Wed, 6 March 2013
Colin Marshall sits down in Echo Park, Los Angeles with Roland Kelts, lecturer at the University of Tokyo, co-editor of the literary journal A Public Space, and author of the book Japanamerica: How Japanese Pop Culture Has Invaded the U.S. They discuss whether Japan has yet really figured out how to sell its pop culture abroad; the success of CrunchyRoll.com; his time growing up as a partial outsider in the white northeastern United States, and how anime and manga's focus on the outsider thus resonated with him; the commission he received from the Coppolas to write a story about Japan, which had him live in Osaka for a year; the subsequent offers that came his way to write about Murakami, Miyazaki, and Japanese youth culture; why the Wachowskis like anime so much; what his youthful Anglophilia revealed to him about the parallels, especially aesthetic, between Britain and Japan; how we even have sushi in American convenience stores, yet nothing like Japanese street vending machines; whether he felt, as did novelist Todd Shimoda, a not-fully-foreign presence in Japan; how he splits his time between New York and Tokyo, and the importance of maintaining ties with his native land; how the geographical oscillation provides him perspective on both cities, and what escapes his attention (Lena Dunham, for example) when he's away from each; the relative lack of coded engagement and easier physical flow of New York; his understanding of American psychology coming through a cross-country drive of vast spaces and non-major cities; and the passing of Donald Richie, which raises questions of how best to write about Japan, a country which must now return to doing more with less.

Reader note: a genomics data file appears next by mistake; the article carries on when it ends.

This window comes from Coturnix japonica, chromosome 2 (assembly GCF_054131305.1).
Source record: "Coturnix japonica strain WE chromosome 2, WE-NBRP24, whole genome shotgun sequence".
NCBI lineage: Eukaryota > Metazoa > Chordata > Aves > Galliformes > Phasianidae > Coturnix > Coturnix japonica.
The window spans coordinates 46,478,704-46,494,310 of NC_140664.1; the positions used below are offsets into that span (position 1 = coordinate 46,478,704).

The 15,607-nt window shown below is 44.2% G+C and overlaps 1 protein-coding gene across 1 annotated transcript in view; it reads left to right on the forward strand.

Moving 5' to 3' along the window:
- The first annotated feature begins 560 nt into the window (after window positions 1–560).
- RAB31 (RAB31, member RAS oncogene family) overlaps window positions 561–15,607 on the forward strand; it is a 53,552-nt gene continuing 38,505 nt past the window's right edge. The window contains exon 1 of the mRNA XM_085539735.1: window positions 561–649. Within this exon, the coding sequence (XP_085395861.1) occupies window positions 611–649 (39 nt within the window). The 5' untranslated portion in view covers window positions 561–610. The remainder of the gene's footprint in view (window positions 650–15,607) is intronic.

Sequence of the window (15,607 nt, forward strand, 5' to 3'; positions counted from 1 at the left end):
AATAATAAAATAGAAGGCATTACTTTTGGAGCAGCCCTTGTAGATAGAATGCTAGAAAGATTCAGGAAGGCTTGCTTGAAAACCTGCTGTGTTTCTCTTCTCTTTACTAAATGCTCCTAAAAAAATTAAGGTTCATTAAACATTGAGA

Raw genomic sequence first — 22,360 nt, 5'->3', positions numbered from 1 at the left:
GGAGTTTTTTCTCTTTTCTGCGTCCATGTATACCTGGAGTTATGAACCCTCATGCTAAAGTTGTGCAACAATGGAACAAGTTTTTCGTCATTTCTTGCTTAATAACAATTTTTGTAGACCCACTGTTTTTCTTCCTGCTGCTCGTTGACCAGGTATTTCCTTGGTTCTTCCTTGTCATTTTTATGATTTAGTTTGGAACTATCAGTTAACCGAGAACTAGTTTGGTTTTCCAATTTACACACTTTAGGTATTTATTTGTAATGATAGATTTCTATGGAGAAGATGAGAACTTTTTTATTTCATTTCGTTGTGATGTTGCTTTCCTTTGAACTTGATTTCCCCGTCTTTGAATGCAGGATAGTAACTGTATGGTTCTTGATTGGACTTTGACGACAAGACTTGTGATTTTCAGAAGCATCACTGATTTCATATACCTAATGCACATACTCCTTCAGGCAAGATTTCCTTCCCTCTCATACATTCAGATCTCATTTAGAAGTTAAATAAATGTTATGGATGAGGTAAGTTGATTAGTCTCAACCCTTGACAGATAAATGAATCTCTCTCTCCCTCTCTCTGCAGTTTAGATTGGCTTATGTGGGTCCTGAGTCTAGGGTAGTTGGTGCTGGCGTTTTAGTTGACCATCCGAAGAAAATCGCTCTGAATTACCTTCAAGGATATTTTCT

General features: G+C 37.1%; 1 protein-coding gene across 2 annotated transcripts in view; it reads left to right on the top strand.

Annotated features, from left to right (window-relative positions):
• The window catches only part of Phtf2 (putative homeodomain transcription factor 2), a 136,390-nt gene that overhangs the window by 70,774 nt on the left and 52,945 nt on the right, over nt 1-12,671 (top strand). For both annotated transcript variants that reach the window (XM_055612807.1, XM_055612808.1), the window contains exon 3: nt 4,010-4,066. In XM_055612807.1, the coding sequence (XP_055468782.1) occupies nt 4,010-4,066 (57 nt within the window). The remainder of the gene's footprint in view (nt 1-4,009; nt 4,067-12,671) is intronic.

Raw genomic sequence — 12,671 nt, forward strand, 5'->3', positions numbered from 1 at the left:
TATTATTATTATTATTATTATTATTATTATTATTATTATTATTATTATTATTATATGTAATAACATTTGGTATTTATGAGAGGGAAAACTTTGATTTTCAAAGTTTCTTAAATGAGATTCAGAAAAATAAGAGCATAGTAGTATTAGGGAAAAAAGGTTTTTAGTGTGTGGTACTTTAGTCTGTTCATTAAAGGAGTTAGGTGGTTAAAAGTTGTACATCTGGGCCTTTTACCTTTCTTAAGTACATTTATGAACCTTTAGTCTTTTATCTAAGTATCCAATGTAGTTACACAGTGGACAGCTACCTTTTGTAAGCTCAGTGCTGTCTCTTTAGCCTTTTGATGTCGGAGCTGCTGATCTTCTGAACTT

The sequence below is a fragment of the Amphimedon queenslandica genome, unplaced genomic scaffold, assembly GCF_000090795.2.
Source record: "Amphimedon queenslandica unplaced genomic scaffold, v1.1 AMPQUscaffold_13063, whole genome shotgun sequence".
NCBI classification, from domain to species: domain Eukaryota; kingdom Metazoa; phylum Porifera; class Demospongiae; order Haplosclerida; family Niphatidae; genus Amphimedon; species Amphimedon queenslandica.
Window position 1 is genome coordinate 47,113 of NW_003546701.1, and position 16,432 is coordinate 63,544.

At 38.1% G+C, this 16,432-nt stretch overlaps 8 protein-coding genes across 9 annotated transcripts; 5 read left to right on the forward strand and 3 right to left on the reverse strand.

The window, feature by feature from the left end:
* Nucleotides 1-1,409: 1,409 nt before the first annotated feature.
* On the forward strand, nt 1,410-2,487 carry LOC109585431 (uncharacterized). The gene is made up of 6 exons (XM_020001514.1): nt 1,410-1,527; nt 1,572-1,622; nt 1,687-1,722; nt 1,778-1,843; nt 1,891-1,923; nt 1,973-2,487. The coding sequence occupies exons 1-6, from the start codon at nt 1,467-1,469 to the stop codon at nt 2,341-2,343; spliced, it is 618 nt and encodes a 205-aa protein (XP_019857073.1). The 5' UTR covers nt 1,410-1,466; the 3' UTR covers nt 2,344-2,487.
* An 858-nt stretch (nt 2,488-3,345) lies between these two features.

Direct download: NCC_S3E14_Roland_Kelts.mp3
Category:podcasts -- posted at: 9:50pm UTC